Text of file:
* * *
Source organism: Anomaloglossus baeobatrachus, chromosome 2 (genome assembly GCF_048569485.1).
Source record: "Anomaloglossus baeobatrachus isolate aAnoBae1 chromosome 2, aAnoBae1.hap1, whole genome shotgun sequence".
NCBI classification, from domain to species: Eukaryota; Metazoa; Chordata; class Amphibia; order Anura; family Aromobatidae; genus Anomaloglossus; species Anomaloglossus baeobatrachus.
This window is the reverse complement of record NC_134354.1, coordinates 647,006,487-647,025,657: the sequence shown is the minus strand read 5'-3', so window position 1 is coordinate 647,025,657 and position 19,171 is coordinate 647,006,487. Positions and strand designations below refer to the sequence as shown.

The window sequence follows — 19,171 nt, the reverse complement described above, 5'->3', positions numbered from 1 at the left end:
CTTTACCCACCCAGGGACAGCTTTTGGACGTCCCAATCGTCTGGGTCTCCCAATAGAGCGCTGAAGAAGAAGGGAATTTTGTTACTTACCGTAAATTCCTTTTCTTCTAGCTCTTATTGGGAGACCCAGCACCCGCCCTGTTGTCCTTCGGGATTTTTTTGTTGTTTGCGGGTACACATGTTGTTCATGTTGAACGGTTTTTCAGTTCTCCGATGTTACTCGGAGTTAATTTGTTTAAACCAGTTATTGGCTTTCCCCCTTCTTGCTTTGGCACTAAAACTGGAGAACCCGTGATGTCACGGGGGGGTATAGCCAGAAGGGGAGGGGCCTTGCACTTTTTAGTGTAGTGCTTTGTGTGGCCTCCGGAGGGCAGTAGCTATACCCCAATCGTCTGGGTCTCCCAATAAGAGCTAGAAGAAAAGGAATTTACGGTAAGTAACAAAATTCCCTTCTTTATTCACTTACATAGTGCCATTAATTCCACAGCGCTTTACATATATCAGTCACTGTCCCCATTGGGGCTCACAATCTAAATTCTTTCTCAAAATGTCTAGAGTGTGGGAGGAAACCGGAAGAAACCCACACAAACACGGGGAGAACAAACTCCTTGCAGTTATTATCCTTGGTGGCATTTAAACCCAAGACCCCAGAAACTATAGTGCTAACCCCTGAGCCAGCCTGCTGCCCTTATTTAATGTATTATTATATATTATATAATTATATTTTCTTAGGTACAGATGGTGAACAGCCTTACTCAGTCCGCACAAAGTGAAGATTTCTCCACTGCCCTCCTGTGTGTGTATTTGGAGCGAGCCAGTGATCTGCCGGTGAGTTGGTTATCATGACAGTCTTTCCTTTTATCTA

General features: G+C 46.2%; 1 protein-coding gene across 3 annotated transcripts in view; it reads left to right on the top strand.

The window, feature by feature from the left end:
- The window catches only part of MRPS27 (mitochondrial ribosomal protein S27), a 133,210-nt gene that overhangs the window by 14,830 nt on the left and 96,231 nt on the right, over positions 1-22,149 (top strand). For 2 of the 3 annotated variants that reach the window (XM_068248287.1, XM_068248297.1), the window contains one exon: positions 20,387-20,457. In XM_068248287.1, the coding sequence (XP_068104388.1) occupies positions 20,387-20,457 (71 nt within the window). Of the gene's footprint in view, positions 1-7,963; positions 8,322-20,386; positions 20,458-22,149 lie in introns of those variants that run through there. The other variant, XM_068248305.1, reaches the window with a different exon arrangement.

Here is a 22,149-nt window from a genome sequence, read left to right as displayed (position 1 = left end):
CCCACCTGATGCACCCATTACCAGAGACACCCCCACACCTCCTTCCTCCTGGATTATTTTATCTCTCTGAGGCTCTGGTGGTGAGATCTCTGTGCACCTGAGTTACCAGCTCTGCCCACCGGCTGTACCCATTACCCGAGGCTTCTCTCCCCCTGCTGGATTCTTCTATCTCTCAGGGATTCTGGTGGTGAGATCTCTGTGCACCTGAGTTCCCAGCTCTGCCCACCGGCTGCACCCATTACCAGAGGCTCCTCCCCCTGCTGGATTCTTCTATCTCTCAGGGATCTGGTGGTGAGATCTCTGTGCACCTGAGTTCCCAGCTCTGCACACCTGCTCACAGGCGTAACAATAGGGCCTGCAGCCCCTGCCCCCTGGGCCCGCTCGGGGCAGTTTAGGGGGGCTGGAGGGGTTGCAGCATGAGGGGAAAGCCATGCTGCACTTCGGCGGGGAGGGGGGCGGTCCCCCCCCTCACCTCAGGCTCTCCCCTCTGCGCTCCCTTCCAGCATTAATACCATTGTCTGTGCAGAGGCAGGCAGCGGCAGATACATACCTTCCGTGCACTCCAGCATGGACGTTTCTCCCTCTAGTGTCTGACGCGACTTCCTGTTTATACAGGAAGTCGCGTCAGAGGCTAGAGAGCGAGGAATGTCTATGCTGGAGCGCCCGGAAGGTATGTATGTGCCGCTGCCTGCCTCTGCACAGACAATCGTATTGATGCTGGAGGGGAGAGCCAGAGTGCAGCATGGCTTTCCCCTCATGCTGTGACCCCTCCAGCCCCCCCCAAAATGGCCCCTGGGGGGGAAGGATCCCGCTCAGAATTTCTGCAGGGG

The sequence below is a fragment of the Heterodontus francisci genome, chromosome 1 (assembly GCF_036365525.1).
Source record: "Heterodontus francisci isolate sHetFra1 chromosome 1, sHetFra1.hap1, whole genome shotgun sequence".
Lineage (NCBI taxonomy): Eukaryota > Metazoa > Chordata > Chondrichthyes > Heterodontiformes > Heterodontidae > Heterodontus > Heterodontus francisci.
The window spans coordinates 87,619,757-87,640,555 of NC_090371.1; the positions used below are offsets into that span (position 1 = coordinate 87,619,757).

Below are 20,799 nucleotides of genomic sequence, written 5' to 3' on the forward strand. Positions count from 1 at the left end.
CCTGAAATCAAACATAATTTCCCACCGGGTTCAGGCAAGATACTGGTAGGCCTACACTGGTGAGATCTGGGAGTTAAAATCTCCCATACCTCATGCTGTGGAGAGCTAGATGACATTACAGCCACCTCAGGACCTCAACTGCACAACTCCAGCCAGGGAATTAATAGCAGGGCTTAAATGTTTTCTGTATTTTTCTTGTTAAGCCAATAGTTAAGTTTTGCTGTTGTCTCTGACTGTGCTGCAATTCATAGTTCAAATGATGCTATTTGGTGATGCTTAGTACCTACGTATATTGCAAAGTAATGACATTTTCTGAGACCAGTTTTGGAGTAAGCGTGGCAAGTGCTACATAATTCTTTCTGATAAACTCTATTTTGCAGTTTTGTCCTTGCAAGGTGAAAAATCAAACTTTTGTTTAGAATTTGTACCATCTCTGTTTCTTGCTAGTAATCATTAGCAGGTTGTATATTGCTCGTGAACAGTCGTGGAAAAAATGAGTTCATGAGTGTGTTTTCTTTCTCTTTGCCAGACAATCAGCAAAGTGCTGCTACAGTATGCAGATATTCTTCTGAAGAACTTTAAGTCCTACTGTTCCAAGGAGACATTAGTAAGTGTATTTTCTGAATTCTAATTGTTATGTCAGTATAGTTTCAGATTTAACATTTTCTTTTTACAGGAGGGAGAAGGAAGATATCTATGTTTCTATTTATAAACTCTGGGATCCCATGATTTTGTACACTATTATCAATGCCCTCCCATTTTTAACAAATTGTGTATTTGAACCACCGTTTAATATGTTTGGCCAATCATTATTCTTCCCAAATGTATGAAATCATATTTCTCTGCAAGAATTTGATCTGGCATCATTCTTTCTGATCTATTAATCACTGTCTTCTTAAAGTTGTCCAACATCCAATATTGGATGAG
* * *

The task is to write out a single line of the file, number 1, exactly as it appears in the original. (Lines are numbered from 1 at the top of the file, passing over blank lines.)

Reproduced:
Source organism: Anomaloglossus baeobatrachus, chromosome 2 (genome assembly GCF_048569485.1).